Bosworth outlines ‘transformative’ initiatives in State of the Town

Bosworth outlines ‘transformative’ initiatives in State of the Town
North Hempstead Town Supervisor Judi Bosworth outlined the town's 2018 accomplishments and plans for 2019 in the State of the Town address on Friday afternoon. (Photo by Janelle Clausen)

North Hempstead Town Supervisor Judi Bosworth touted the town’s fiscal health and several initiatives that will continue into 2019 at the State of the Town address in Port Washington on Friday, ranging from a cultural master plan and expanding veterans healthcare to transforming North Hempstead Beach Park.

Bosworth said the town has retained its AAA bond rating from Moody’s, decreased the debt by $31.4 million since 2014, and passed budgets within the state tax cap – all while expanding services and embracing new initiatives.

In delivering the speech, Bosworth unveiled a conceptual plan for North Hempstead Beach Park created by consultant Quennell Rothschild.

Describing it as “transformative,” Bosworth said the plan calls for sports courts, a sledding hill, a year-round restaurant and outdoor café, fields, and a seasonal ice-skating rink – to name a few things.

“To move this project we will retain an engineering firm to undertake the detailed design work, as well as create a resiliency plan that addresses future climate change and sea level rise,” Bosworth said.

Bosworth said this followed several public meetings and work from the Visioning Committee in 2018.

Bosworth also praised the work of the Veterans Advisory Committee and federal representatives in securing a mobile care unit from the Northport Veteran Affairs Medical Center, which comes to Clinton G. Martin Park three times a week.

“Now, instead of having to travel for hours to the Northport VA hospital, our veterans are served right here in their own backyard,” Bosworth said. “This mobile unit is a temporary measure until we get a permanent community-based outpatient clinic.”  

Bosworth touched on a number of laws introduced in 2018, like plans to simplify the building code, prevent recently paved roads from being ripped open by utility companies, and regulate leaf blowers with the help of an advisory committee.

The latter will be taken up at their Jan. 29 board meeting.

“I believe that in the end, we have succeeded in writing a law that benefits our environment and our residents without overburdening the landscapers who depend on this business for their livelihood,” Bosworth said.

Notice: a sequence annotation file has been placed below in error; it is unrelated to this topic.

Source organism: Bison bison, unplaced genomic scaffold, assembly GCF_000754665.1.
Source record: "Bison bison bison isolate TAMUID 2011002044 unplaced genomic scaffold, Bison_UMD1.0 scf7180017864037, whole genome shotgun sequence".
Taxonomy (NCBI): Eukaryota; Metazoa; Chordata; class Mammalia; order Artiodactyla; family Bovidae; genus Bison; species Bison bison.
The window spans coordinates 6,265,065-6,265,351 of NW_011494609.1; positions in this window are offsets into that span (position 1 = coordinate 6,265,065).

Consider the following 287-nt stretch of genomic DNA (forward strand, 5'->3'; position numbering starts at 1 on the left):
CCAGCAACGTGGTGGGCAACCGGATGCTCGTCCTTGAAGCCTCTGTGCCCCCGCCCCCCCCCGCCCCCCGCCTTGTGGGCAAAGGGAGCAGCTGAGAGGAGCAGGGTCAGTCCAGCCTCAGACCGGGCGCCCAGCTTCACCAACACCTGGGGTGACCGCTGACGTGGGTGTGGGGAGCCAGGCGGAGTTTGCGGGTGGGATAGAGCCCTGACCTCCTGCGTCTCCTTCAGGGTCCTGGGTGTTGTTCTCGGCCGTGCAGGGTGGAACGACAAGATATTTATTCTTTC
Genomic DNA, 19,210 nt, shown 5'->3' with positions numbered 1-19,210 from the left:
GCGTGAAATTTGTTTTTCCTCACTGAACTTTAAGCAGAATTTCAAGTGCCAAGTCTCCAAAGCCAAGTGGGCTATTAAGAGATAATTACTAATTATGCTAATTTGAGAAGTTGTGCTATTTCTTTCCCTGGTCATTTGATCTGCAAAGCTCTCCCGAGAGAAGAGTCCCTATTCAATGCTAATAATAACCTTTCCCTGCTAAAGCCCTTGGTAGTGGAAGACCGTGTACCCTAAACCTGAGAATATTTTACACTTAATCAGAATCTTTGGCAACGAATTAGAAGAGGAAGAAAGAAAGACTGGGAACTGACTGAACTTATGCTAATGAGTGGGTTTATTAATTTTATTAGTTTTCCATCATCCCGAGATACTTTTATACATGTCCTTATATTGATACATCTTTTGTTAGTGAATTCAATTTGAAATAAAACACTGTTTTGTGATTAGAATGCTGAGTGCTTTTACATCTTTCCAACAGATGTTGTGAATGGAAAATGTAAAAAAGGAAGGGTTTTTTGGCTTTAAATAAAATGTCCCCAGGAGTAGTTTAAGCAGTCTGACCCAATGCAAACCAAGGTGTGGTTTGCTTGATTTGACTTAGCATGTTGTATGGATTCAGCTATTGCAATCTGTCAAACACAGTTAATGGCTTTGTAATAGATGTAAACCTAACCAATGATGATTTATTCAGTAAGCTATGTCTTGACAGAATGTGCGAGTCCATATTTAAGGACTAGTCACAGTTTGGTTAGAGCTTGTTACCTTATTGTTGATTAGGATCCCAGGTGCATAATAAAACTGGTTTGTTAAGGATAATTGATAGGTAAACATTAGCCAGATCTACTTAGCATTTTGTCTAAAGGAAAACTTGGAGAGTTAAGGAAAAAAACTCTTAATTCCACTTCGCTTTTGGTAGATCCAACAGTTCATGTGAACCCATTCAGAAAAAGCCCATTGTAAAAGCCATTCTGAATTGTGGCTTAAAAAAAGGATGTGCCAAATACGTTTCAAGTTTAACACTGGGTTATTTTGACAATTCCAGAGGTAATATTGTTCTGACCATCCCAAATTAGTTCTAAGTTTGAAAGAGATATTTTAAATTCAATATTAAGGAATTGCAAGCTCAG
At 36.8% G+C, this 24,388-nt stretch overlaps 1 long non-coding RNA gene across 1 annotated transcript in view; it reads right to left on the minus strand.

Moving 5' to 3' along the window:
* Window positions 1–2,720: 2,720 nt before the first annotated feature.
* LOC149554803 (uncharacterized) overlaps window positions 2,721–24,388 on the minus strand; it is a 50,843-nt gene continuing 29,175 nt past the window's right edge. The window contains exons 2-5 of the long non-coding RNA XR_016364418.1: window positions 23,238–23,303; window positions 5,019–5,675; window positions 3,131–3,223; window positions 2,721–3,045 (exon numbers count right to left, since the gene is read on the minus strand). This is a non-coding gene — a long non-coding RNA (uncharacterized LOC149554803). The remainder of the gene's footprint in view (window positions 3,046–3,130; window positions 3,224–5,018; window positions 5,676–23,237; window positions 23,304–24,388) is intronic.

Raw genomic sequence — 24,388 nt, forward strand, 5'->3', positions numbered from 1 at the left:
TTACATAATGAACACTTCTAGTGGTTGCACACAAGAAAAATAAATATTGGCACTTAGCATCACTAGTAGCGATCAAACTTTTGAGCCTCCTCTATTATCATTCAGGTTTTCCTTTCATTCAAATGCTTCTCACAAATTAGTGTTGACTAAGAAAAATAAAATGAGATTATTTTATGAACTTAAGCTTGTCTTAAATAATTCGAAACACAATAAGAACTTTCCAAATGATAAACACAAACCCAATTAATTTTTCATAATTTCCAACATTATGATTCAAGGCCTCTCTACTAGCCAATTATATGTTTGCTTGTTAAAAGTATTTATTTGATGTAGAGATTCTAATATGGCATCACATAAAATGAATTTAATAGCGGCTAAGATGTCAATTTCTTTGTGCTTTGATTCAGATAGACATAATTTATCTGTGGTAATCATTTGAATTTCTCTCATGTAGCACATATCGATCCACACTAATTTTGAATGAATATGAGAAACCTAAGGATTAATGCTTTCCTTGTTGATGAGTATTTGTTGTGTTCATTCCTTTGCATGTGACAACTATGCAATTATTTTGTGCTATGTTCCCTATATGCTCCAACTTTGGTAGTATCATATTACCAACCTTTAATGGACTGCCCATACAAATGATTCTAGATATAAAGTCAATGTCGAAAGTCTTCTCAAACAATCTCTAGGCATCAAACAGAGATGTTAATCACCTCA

She also defended recently passed legislation to bar recreational marijuana sales regulate where and how medical marijuana dispensaries could operate, describing it as a means to prevent such facilities from clustering in North Hempstead.

Bosworth said that in 2019, the town will work to capture runoff water from the Harbor Links Golf Course and capped landfills behind the Solid Waste Management Authority’s facility, funnel it into retention ponds, and use it to irrigate the golf course.

This could lead to 35 million to 75 million gallons of water being saved, she said.

Bosworth also promised to fight against the opening of Jamaica wells, which could draw tens of millions of gallons of water from aquifers, and monitor a U.S. Army Corps of Engineers study that could lead to the creation of floodgates at the Throgs Neck Bridge – and possibly flood Long Island’s coastal communities.

“Up until now the focus has primarily been on New York and New Jersey Harbors and not on Long Island shorelines,” Bosworth said. “As the study is still in the preliminary stages, it’s important for us to be vigilant about the potential impact to our communities.”

Bosworth said the town’s cultural master plan is also underway with the help of a grant and CivicMoxie, a cultural planning team.  

“The plan is an opportunity to weave together the cultural, historical and business assets that exist within the Town, and to identify the best ways to use them,” Bosworth said, noting that surveys were being distributed throughout town.

Bosworth said her favorite accomplishment for the town was the opening of Clinton G. Martin Pool, which was only closed for one season and became “state-of-art.” 

Other projects she highlighted included were a new dock at North Hempstead Beach Park, a partnership with C.L.I.M.B. to create five miles of mountain bike and hiking trails, 25 new sunscreen dispensers courtesy of NYU Winthrop, using ADA compliant beach mats, and adding historical markets in Monfort Cemetery and two locations in New Cassel.

Also in New Cassel, the North Hempstead Housing Authority has broken ground on 77 units of affordable senior housing in New Cassel, Bosworth said, which was once home to the Grand Street School.

Bosworth also noted the Supervisor’s Chamber of Commerce Roundtable, formed last year, is working on finding ways to address challenges the downtowns face.

“Shop local, shop small, let’s support our local businesses,” Bosworth said.

Additionally, Bosworth highlighted the ongoing success of Project Independence in providing free and reduced taxi rides, medical staff and weekly programs for seniors so they can continue living in their homes.

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